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Top Shelf: Fraser grabs spotlight for Bruins

<p>Prior to Thursday evening, Matt Fraser was best known to hockey fans as a minor part of the blockbuster trade that sent Tyler Seguin from Boston to Dallas.</p>

Philadelphia, PA (SportsNetwork.com) - Prior to Thursday evening, Matt Fraser was best known to hockey fans as a minor part of the blockbuster trade that sent Tyler Seguin from Boston to Dallas.

Less than a year after that deal, however, Fraser played the role of unlikely playoff hero for the Bruins.

With his team already down 2-1 to Montreal in the Eastern Conference semifinals, Fraser, an undrafted 23-year-old forward, somehow managed to grab the spotlight in a series that certainly wasn't lacking for star power.

Fraser, playing in his first NHL playoff game, scored the only goal of Thursday's Game 4 when he swept a backhand past Montreal goaltender Carey Price just 1:19 into overtime.

It wasn't a pretty goal but Fraser's celebration certainly was a thing of beauty. He leapt high into the air before skating into a throng of his teammates. While the Canadiens left the ice with their heads down, Boston celebrated a huge victory which evened the second-round series at 2-2 before heading back to Beantown for a pivotal Game 5 battle on Saturday.

Some people can play it cool and act like they've been there before, but Fraser didn't seem interested in toning it down. Why would he? Only one day prior he was still a member of Boston's AHL affiliate, the Providence Bruins, and couldn't have imagined the role he'd play in Game 4 and this series overall.

Although he was officially recalled from Providence on Thursday, Fraser received the call about the promotion on Wednesday while finishing lunch. Moments after delivering the win for the Bruins, Pierre McGuire of NBCSports interviewed Fraser and asked him when he learned he'd be playing in Game 4.

"Just yesterday. I had just finished eating lunch, and I didn't really tell anyone, but I had some frozen yogurt, so I've been working that off today," Frazer said.

Fraser's 14 minutes, 44 seconds of ice time on Thursday was probably more than enough to shed off those "Froyo" calories, but it's the last few seconds that will live on in Bruins lore.

Fraser scored on a scramble for the puck to the right of Price. Johnny Boychuk let fly with a big shot that Price made the save on but the puck bounced behind the net before rolling to the front, where Carl Soderberg got a weak backhand off that Price also stopped. However, Price briefly lost sight of the puck and when Habs defenseman Mike Weaver couldn't clear it, Fraser was there for a backhand of his own that went in to end the game.

According to the Elias Sports Bureau, Fraser is only the sixth NHL player in the past 75 years to score his first career playoff goal in a 1-0 overtime game. He is the second this postseason, as Minnesota's Mikael Granlund lifted his team to a 1-0 OT victory over Colorado in the opening round.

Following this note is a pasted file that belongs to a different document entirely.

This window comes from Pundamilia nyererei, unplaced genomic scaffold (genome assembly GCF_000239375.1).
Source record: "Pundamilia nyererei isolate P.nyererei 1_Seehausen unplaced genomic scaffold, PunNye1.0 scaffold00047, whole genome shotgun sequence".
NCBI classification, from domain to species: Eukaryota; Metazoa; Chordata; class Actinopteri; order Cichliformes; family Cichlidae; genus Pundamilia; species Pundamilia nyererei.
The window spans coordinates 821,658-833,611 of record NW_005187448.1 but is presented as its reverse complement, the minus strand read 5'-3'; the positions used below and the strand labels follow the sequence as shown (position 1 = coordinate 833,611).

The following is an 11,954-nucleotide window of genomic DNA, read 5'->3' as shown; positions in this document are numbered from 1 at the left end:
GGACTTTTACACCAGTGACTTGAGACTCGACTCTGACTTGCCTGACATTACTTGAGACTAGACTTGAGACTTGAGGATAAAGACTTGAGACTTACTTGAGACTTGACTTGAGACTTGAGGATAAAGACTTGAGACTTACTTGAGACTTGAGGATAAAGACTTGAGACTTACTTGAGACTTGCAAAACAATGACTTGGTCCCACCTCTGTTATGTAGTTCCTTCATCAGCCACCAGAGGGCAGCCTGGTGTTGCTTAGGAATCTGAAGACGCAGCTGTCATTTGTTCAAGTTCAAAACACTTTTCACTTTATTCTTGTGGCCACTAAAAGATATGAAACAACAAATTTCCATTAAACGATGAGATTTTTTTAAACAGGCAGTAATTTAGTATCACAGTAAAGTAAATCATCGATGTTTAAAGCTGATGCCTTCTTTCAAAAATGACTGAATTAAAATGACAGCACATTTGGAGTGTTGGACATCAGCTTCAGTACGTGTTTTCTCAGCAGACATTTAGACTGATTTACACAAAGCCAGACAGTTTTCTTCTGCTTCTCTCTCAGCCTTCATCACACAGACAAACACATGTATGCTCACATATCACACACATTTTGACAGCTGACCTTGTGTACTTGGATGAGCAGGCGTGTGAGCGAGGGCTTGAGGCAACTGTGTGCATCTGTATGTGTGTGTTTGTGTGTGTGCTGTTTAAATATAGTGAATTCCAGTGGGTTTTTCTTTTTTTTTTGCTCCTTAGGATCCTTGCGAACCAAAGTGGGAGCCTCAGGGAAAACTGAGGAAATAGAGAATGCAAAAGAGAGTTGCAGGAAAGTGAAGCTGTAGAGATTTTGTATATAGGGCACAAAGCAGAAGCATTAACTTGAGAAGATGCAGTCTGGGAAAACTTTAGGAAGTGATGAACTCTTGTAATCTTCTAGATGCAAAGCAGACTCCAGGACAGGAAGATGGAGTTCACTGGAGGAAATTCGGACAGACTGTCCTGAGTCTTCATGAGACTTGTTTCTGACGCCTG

Fraser, who scored an OT winner for Providence in this season's Calder Cup playoffs, also became the first player in history to score overtime playoff goals in the AHL and NHL during the same season.

"As you can tell in my voice, it's pretty exciting," Fraser said. "You know, I hardly slept today, and I'm sure I'll hardly sleep tonight."

Fraser was signed by Dallas as an undrafted free agent in November of 2010 and stayed with the Stars organization until Boston acquired him in the surprising trade that shipped Seguin out of town. Besides Seguin, current Bruins forward Loui Eriksson was easily the biggest name involved in the deal, but with his OT heroics on Thursday, Fraser finally put himself on the map.

His superstar teammates were obviously thrilled for Fraser and were impressed he made such a big impact after being thrust into the middle of what has been a hotly contested series.

"It's pretty impressive that for a guy that hasn't spent that much time with us, filling the role on the spot, and I thought that he did really well tonight," said Bruins captain Zdeno Chara.

Even grizzled veteran Jarome Iginla said it was unlike anything he's seen in close to two decades as an NHLer.

"I never have (seen that) and that's pretty cool," Iginla said. "It's a pretty neat story. Those are what you dream of when you're a little kid getting, called up, and the OT goal -- and not just the OT goal, but the one goal in the whole game."

"We're happy he scored," added Iginla. "It's a pretty cool story and he played a great game.

While Fraser's timely goal was a glorious moment for Boston, it was another frustrating one for Montreal. The underdog Canadiens, who have had difficulty closing games out in this series against the defending East champs, could have conceivably won this matchup in a sweep if not for the Bruins' penchant for comebacks.

The Habs were up 2-0 in Game 1 but blew that lead before winning in double overtime and then they squandered a 3-1 edge late in a 5-3 defeat in Game 2. Montreal held its lead in Tuesday's 4-2 win, but the Game 4 loss has the clubs back on equal footing with the series headed back to Boston.

Fraser's marquee moment was another tough pill to swallow for the Canadiens. Instead of going ahead 3-1, the series is all square with Boston slated to host Games 5 and, if necessary, Game 7.

It's likely Fraser will never experience another thrill ride like the one he's enjoyed over the last few days. Judging by his reaction, Fraser may know that better than anybody else.

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